Starbucks employees are being urged to have a chat with customers about race relations in America, but the Twitterverse isn’t buying.
Baristas interested in opening the race-based dialogue will be hand-writing the slogan “Race Together” on coffee cups served to their customers.
“We at Starbucks should be willing to talk about these issues in America,” CEO Howard Schultz insisted. “If a customer asks you what this is, try to engage in a discussion that we have problems in this country in regards to race. And we believe that we are better than this, and we believe our country is better than this,” he explained about the campaign which is supposed to improve empathy, equality, diversity, and inclusiveness in America.
Starbucks’ idea has prompted a social media backlash, however (see below for a selection of the “hot water” that the company has found itself in), which apparently even prompted a company communications executive to ironically delete his Twitter account, according to Business Insider.
The coffee chain recently announced the new initiative in full-page ads in The New York Times and USA TODAY which “is part of an initiative launched this week by the coffee store chain to stimulate conversation and debate about the race in America by getting employees to engage with customers about the perennially hot button subject,” Fortune reported. “Starbucks says its baristas will be under no obligation to engage with customers on the topic. The goal is simply to foster discussion and an exchange of ideas.”
The company initiative comes as a result of open forums with Starbucks employees based in cities that have experienced racial tension.
Schultz is expected to discuss the campaign in more detail at tomorrow’s annual Starbucks shareholders meeting. Starbucks has about 12,000 stores in the U.S.
One Washington Post columnist is hardly enamored with the latest Starbucks corporate initiative. “The idea — that the revolutionary action needed in our nation’s continued entanglement with racism is writing a phrase on a Starbucks cup — is a frothy combination of one pump hubris, three pumps privilege and four shots of I-can’t-even… Starbucks customers are snippy, bordering on insufferable, at the best of times. I know. I’m one myself. I cannot imagine trying to tell them about ‘compassion, the need for empathy, the need for love towards others’ BEFORE they have gotten access to caffeine.”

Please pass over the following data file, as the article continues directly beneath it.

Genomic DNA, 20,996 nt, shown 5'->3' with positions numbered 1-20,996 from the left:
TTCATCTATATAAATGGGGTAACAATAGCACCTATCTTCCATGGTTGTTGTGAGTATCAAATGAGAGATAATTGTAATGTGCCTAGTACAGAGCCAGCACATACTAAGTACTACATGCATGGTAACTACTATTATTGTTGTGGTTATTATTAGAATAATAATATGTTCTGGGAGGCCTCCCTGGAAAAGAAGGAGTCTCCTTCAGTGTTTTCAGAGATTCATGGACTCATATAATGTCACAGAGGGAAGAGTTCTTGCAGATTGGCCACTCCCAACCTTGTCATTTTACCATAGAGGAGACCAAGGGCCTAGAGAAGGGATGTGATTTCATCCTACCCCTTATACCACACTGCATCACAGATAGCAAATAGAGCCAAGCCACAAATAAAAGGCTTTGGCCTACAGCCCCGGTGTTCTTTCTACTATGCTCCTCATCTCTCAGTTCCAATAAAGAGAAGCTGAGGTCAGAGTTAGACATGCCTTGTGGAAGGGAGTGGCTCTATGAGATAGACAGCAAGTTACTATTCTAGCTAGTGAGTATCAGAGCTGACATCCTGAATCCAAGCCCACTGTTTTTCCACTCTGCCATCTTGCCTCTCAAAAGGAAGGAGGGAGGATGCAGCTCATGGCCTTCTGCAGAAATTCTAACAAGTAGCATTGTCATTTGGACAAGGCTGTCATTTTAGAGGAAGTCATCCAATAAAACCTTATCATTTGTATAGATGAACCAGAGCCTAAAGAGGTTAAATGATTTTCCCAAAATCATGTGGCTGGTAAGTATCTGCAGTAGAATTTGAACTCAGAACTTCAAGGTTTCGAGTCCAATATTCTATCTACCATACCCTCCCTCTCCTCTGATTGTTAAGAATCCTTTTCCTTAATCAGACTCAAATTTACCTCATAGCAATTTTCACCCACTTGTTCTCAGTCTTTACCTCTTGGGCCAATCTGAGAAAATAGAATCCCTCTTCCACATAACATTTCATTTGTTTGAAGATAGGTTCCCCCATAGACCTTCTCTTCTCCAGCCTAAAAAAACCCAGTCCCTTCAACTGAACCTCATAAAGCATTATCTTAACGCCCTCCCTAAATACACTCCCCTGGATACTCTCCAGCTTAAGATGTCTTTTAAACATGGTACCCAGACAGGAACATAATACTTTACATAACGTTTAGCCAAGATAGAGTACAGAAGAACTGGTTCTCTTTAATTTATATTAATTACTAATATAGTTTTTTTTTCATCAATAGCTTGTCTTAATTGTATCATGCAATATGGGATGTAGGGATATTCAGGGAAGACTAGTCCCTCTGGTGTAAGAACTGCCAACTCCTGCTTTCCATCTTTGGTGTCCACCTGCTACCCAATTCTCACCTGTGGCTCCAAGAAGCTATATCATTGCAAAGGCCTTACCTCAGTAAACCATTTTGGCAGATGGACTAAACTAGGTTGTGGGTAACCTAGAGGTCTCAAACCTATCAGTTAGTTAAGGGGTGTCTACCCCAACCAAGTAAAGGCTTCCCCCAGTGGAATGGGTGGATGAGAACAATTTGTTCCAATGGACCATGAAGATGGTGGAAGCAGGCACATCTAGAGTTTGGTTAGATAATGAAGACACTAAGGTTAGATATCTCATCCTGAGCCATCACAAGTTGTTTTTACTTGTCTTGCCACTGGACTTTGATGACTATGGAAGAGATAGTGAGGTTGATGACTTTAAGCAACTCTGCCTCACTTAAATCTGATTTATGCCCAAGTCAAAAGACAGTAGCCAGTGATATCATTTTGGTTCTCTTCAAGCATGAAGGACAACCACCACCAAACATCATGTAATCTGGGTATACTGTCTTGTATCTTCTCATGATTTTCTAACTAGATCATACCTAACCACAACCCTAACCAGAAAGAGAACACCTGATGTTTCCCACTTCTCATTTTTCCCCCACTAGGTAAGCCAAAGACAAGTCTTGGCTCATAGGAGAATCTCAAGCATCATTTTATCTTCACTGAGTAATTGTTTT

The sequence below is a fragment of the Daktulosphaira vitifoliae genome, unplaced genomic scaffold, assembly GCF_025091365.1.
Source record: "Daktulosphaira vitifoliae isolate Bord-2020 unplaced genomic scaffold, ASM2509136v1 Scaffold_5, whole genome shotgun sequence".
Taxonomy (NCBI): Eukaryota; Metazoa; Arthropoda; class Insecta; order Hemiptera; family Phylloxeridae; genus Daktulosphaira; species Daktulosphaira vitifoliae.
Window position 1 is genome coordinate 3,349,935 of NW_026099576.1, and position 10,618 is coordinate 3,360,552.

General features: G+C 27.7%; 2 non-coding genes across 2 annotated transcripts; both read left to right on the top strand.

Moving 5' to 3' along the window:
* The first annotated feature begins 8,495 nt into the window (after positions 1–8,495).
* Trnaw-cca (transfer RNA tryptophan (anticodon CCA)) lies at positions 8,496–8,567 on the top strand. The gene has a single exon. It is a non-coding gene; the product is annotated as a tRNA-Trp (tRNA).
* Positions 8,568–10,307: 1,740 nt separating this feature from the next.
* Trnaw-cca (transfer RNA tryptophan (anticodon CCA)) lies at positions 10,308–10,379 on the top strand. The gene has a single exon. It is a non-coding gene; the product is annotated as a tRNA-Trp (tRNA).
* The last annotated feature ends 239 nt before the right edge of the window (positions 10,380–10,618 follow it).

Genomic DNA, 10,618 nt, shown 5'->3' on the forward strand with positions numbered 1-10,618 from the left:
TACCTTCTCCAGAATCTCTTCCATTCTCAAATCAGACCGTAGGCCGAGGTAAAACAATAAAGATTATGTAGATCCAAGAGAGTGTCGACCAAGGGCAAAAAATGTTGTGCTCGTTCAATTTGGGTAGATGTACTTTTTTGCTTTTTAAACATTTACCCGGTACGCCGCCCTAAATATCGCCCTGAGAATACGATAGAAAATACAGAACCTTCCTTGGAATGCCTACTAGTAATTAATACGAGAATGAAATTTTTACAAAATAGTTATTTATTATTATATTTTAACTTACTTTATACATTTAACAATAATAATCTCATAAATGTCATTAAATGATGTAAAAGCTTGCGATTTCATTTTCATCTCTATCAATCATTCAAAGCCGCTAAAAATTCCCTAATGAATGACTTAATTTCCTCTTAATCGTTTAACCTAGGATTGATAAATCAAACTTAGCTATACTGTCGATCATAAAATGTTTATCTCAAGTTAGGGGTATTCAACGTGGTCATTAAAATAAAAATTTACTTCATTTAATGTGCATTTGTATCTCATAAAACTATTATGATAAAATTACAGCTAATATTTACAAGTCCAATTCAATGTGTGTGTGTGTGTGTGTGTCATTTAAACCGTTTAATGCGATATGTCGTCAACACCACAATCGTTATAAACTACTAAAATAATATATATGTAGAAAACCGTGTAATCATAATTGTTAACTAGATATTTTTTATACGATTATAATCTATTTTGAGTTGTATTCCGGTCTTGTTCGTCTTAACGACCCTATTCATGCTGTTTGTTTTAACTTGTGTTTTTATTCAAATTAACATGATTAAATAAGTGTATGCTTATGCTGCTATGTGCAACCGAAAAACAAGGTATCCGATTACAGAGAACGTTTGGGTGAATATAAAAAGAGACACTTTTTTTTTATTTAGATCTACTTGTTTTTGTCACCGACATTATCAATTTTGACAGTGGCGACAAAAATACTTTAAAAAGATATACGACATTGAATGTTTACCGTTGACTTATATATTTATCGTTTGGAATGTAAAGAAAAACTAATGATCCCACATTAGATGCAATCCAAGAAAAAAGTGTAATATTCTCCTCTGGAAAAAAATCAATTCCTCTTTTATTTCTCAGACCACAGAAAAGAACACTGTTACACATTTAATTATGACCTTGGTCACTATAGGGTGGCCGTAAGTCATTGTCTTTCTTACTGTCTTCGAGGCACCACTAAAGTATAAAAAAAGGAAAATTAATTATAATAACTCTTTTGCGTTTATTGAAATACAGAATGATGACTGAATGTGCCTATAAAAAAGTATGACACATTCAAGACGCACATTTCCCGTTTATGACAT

Added Breitbart News: “As for the average Joe who just wants his cup of expensive joe, he’ll either slump his shoulders and start working up some prepared comments he can mumble to get the barista off his back… or he’ll get his coffee from a company that doesn’t treat him like a lab rat in a consciousness-raising experiment.”
Are you comfortable with or receptive to talking about racial issues with a Starbucks barista?
[Photo by Justin Sullivan/Getty Images News]
— black power alt bro (@vidalwuu) March 17, 2015
How bout Starbucks get their baristas to spell folks names properly before brining race relations into the mix.
— Amber Rozay (@ambermyself) March 17, 2015
The last person I wanna discuss race with is a snotty condescending 18 yr old barista that corrects me when I say "large" instead of "venti"
— fateha (@fatehazarika) March 17, 2015
If the goal of Starbucks' #RaceTogether was to bring together all races in laughing at their ridiculous idea, it's working.
— Steve Krakauer (@SteveKrak) March 17, 2015
I’ll make @Starbucks a deal: If your barista can spell my name correctly on the first try, he can then talk to me about race.
— T. Becket Adams (@BecketAdams) March 17, 2015
I don't make small talk about the weather with a Starbucks barista, let alone have them tell me about race relations. Bye bye #Starbucks
— wsucoug9089 (@wsucougs9089) March 17, 2015
I, for one, would love to see Starbucks' clientele discuss how Elizabeth Warren posed as Native American for her own advantage #RaceTogether
— Will Antonin (@Will_Antonin) March 17, 2015
— Cameron Gray (@Cameron_Gray) March 17, 2015